Parallel Texts in American Sign Language and English
on Canoeing in the Boundary Waters
with Eric Larson and Jenny Stenner
Interpretations by Anthony Verdeja
Explanatory–Seeks to provide information required in particular circumstances
The texts on this page are explanatory in that they offer information without attempting to persuade or alter the behavior of the audience.
In these texts, Jenny and Eric both explain different choices one might have in selecting a canoe at an Outfitters or some other location. The choices described are: aluminum; Kevlar, fiberglass, Royalex, and Wood/Wood and Canvas.
Explanatory Text – English
The length of this text is 3:26.
Note: This text was delivered to Doug Bowen-Bailey–which explains the direct address in the beginning.
Explanatory Text – English Transcript
Alright, Doug–I understand you’re gonna be going on a canoe trip, and you’re looking for different types of, uh, looking at the pros and cons of different boats and the layups and the hulls. Um, I’ve had a little bit of experience working with a variety of boats, but…
First, you need to determine whether your going to be paddling primarily flat water or moving water or, uh, those are the two considerations really. If you’re gonna be paddling moving water, one of the best all-around, or the best, one of the most resilient boats, uh, is made out of Royalex, which is an ABS foam, vinyl, foam, vinyl–several different layers. And, uh, it’s just bomb proof. You can bounce it off rocks and drop it and it’s real abrasive resistant. The drawback is that it’s real heavy. It’s fairly…it’s probably 30 percent heavier than a lot of the other materials. So that would be, uh, that would be something to consider.
If you’re going to be paddling, doing tripping, or doing big open water, the two that are most common are fiberglass and Kevlar, um, in a lot of the Outfitting situations that you see nowadays. If you’re going to buy a boat, the drawback is that Kevlar costs about three times as much as fiberglass. Um, it’s what they make bulletproof helmets out of. It’s really bomber as far as its tensile strength and it’s uh, real light. But, uh, a drawback is that it’s also more difficult to repair if you do get a puncture, if a big wind blows it off your shoulders and it hits a rock and you’ve got to patch it. Fiberglass, very similar characteristics as far as the layout of the hull. You can form it in real nice angles, and uh, and layups that are sharp making it more, or less, resistant in water. And, um, it’s a touch heavier than Kevlar and I guess that’s the only draw back. It’s a lot less expensive.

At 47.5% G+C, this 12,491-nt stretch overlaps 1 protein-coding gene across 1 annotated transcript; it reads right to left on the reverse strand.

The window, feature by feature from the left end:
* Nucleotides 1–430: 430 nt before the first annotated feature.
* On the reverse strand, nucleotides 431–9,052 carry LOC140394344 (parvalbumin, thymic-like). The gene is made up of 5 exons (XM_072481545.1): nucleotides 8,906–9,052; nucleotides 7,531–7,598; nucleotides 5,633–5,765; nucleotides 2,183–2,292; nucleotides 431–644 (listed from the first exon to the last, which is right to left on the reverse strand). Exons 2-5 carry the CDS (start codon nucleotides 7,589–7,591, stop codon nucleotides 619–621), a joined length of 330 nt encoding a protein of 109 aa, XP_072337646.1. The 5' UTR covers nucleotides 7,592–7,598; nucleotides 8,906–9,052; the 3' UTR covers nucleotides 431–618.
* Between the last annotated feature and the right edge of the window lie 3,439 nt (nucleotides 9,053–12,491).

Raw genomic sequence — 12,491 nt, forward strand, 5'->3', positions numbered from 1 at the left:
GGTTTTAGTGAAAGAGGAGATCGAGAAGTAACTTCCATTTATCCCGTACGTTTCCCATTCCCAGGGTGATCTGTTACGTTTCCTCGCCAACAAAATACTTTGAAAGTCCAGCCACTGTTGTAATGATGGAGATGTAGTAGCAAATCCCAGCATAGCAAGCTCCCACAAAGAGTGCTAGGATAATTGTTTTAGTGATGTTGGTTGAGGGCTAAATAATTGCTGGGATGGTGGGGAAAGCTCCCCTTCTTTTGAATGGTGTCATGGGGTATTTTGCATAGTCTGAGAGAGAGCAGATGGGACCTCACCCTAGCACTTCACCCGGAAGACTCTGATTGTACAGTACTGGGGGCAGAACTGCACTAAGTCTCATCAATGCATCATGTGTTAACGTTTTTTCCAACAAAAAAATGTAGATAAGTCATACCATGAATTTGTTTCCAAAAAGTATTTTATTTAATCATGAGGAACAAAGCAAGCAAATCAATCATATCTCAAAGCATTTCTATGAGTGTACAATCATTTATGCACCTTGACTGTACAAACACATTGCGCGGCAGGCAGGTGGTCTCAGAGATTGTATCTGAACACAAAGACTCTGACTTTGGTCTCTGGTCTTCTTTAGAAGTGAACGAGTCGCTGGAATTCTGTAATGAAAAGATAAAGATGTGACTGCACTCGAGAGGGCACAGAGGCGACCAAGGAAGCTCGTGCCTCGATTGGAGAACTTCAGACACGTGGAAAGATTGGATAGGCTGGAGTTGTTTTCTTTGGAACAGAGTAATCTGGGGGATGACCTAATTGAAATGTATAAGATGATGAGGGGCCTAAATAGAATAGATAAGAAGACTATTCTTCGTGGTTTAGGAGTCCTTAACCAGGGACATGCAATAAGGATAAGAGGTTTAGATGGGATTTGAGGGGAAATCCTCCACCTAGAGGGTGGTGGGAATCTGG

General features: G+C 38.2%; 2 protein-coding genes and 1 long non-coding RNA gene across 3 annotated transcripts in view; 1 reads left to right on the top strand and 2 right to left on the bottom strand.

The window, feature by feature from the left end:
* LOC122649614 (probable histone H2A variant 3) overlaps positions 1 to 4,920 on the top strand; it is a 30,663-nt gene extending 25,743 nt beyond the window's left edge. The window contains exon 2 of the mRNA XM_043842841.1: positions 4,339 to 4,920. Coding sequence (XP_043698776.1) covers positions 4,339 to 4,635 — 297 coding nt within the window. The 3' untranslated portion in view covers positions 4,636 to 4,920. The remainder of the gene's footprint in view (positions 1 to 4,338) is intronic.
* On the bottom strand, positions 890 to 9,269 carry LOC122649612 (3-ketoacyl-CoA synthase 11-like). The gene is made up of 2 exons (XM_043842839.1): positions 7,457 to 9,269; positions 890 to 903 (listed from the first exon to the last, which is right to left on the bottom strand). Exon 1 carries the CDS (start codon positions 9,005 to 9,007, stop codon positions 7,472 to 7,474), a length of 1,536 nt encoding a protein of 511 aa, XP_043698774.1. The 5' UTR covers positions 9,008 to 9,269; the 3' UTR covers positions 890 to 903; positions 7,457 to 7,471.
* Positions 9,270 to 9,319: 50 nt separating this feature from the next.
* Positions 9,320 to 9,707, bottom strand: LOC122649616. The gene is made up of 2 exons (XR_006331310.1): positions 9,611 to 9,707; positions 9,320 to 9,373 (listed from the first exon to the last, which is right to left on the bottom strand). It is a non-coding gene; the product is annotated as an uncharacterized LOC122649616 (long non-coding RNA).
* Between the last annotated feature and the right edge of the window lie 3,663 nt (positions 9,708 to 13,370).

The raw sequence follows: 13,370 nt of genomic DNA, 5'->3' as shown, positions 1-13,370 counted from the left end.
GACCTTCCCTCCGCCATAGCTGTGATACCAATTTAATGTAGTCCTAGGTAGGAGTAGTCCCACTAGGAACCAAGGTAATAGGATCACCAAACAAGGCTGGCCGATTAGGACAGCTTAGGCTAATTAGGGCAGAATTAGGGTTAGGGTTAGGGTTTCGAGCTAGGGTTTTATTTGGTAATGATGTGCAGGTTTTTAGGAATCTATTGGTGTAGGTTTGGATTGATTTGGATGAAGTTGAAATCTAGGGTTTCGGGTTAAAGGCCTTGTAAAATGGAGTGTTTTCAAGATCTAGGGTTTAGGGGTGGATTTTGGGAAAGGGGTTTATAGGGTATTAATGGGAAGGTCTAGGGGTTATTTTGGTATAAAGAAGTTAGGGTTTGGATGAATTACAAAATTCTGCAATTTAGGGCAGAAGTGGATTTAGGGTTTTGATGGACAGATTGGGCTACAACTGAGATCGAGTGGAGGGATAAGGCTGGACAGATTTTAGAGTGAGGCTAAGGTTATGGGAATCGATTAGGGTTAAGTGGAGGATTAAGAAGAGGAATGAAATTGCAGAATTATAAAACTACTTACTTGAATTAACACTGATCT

Uh, then you could go into more traditional types of canoes: wood-canvas which is, uh, what a lot of the boats were made out of around the turn of the century. Is, uh, a skin essentially, the canvas is a skin, stretched around, uh, internal sorts of braces that run the whole length of the boat. Beautiful aesthetics and paddles nice. They weigh about 110 lbs wet and 80 lbs dry so they absorb a little water. One of the considerations. They’re spendy, too.
But the all-around boat of, uh, all purpose, and most, probably utilitarian, is the aluminum boat. The Grumman 17 standard, there’s probably more of those made than any canoe out there. Uh, don’t have to store it indoors. You can store it on the top of the garage, or wherever the heck you want, uh, you can beat it up. They’re actually real useful in a lot of different types of water–whether it be open water or moving water. They have a tendency to stick on rocks, so they’ll stick, and maybe even tear a little bit. But you can pound ’em out on a rock and put some duct tape and some Shoe Goo on ’em and away you go.
So, those are the types of boats that you have to choose from. It’s just how much you want to spend and what type of water you are going to be paddling primarily is the two main considerations.
Explanatory Text – ASL
The length of this text is 6:25.
The introduction of the different boats happens in different ways. Eric introduces each boat as he goes along and Jenny introduces them all in the beginning and then explains them more fully. Do you think this difference is characteristic of English and ASL discourse, and if so, how do you effectively handle it in an interpreting situation?
Explanatory Text—ASL Outline
v If going on a trip through an outfitter
v Money is not an issue
Ø Must still decide which type of canoe
Ø 5 different types
v Explanation of differences between the 5
1. Aluminum–metal that makes a heavy canoe
v Figuring out which is best fit for you
Ø Not too expensive
Ø Not sure about renting
v Purchase is 500-700 dollars
§ Relatively inexpensive
v Can be dangerous in rapids
Ø Magazine picture of canoe wrapped around a rock
Ø Like rubber
Ø Good for navigating rapids
Ø Unsure of cost
v Never used this type of canoe
Ø Very popular
v Canoe can cost over $2,000
§ Smooth paddling
Ø Light for easy portaging
v Can be a little heavy
Ø Not as expensive as Kevlar
§ Pretty durable, though not as tough as Royalex
· Can get holes, but easy to fix
v People can build their own
· Personal pride
v Friend made canoe to match body sizes
§ Heights of seat designed for husband and wife
Ø Last a long time
v Friends built theirs 15 years ago
¨ Still love it
v Beautiful alternating strips of light and dark wood
¨ Cane seats
§ Match their tastes
v Personal Preference
Ø Often use aluminum
v Because it’s inexpensive
· Or Fiberglass
v Used Kevlar once and it’s very nice
Ø Never Used Royalex or Wood
§ If these descriptions didn’t help you decide
v Talk to outfitter to get more advice